Figure 4.  Geographic Patterns of R1b in the British Isles



Some of the observations and conclusions of this analysis are as follows.


1.  The methodology clearly identified and quantified what has been previous called the Irish subclade.  Whether called the Irish Modal Haplotype or the “Ui Neill haplotype” as in the Trinity College paper[9], the North-West Irish Haplotype by David Wilson and fellow researchers[10], or R1bSTR19Irish as defined by McEwan (2007),[11] this corresponds to OGAP8 in the Oxford data.  In addition, this analysis also identifies the strong migration of OGAP8 to the Argyll area.  This migration may be explained by the Dal Riada migration[12] or as Sykes notes “Ar-gael was coined by the kings of Dal Riada for their three colonies – Mull, Islay, and Kintyre peninsula.”  On page 217 he continues, “There has certainly been a substantial settlement at some time from Ireland in the recent past and the Irish infiltration into the west of Scotland is almost certainly the signal of the relocation of the Dal Riada from Ulster to Argyll in the first millennium.”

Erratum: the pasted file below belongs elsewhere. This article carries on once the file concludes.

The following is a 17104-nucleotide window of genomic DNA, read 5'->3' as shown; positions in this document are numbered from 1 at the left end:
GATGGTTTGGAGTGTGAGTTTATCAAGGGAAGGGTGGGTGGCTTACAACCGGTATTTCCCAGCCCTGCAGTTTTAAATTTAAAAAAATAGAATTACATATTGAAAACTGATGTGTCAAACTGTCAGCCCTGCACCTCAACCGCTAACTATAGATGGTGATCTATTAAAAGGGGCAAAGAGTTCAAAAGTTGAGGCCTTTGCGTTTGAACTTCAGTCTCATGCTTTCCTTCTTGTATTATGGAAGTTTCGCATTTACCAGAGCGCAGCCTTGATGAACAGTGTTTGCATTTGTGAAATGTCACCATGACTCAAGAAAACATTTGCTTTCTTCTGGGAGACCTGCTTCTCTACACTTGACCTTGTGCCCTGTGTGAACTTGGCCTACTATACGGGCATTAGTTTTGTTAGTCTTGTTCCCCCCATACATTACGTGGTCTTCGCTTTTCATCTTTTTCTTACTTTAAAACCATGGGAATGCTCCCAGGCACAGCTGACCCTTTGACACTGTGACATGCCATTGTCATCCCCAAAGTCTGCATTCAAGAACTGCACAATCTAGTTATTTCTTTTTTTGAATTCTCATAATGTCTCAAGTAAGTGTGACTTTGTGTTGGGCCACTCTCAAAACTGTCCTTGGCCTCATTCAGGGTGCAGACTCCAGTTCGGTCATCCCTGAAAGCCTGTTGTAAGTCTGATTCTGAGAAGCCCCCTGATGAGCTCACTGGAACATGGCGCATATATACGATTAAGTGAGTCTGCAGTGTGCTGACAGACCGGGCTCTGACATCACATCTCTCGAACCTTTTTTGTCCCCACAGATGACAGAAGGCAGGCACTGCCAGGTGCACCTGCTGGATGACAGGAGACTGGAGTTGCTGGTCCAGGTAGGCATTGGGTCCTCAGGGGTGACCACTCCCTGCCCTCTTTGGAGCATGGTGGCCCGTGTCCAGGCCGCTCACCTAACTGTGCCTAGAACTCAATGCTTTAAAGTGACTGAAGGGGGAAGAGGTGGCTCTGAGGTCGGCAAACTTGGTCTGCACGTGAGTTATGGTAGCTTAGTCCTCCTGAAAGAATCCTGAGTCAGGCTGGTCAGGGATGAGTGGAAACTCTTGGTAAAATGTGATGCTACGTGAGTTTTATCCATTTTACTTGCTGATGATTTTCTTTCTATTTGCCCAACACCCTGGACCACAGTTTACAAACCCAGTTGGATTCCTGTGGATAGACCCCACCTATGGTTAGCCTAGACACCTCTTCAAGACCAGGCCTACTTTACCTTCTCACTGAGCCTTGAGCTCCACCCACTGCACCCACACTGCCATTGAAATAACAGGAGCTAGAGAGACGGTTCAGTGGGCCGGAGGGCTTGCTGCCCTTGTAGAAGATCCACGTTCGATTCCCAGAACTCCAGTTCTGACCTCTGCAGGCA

2.  Similarly OGAP10 which shares the DYS390=25 allele is clearly identified as an Irish haplotype.  This haplotype also shows up strongly in the Hebrides which supports Sykes and Oppenheimer’s general conclusion of a Mesolithic northern migration along the coast of Ireland.

3.  Interestingly, OGAP5 is a very prevalent haplotype that also shows up predominately in Ireland.  What is interesting is that this haplotype has DYS390=24 instead of the generally accepted value of 25.  This haplotype, which has only one difference from the AMH modal (DYS389-1 = 14) may be a transitional haplotype.